At last, the Turkish awakening Erdogan could not crush | Alev Scott | Comment is free | The Guardian
Turkey fulfilled the legacy of Gezi Park yesterday. What protesters could not accomplish two years ago has now been achieved. Such a resounding vote for change – for the first time in 13 years – means the ludicrously named Justice and Development party (AKP) has lost its majority. Nobody expected this. As the votes came in last night and the opposition’s amazed celebrations began, no one partied harder than supporters of the minority rights-focused Peoples’ Democratic party (HDP), which blossomed out of the Gezi movement, and whose success in the face of intimidating odds proved the key to the AKP’s undoing.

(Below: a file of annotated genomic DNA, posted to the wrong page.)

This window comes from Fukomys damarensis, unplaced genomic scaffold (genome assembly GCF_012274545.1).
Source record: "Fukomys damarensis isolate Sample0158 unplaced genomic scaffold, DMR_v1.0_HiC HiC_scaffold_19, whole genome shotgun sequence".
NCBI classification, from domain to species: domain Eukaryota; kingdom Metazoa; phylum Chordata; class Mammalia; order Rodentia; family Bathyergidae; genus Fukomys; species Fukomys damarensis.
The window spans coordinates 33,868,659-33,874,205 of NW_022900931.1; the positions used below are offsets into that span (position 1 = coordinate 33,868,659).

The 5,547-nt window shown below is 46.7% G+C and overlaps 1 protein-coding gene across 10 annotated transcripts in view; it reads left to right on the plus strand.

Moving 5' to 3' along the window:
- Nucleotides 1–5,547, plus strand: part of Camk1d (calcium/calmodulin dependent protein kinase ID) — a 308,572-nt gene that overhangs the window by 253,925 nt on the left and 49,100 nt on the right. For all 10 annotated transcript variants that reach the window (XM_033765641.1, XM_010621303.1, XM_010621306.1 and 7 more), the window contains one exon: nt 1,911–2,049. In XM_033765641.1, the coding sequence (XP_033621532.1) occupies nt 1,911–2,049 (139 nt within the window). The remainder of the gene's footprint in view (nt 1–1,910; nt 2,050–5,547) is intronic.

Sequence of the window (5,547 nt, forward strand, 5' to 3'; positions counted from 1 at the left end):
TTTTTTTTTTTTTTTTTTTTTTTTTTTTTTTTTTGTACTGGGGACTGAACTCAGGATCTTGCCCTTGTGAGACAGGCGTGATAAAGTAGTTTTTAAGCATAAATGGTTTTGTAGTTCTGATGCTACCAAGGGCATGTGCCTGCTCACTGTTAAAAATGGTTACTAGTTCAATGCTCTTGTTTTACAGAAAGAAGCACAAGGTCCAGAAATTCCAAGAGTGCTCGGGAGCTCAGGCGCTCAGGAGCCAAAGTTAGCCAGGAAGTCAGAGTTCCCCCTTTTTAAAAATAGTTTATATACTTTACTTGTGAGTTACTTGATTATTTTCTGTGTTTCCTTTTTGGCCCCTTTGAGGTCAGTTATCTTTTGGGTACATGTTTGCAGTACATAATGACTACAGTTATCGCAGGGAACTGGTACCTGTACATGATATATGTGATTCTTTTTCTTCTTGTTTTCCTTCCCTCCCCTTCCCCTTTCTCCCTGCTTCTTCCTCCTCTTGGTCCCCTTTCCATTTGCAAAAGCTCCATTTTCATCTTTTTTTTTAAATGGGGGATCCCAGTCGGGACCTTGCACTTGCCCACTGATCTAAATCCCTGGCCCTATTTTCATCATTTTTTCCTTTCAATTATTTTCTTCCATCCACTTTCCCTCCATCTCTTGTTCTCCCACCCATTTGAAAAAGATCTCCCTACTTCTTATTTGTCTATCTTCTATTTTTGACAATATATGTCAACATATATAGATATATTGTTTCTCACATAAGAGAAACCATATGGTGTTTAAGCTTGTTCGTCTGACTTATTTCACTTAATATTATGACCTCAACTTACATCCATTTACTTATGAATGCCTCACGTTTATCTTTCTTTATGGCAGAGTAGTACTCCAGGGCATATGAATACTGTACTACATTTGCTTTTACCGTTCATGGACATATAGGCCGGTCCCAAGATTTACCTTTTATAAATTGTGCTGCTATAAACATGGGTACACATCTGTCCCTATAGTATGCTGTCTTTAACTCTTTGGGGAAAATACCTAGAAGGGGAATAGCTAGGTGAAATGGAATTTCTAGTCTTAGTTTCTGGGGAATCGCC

There are now serious questions to be asked about Turkey’s political future in the wake of this extreme transformation, but on waking up this morning my overriding urge was to sing “Ding dong, the witch is dead!” and dance like a liberated Munchkin. Of course I’m talking about President Recep Tayyip Erdoğan, who failed to surface yesterday evening after his ambitions for an executive presidency had been crushed with satisfying finality – and about whom I would never have written such blasphemous sentiments if his party still retained a majority.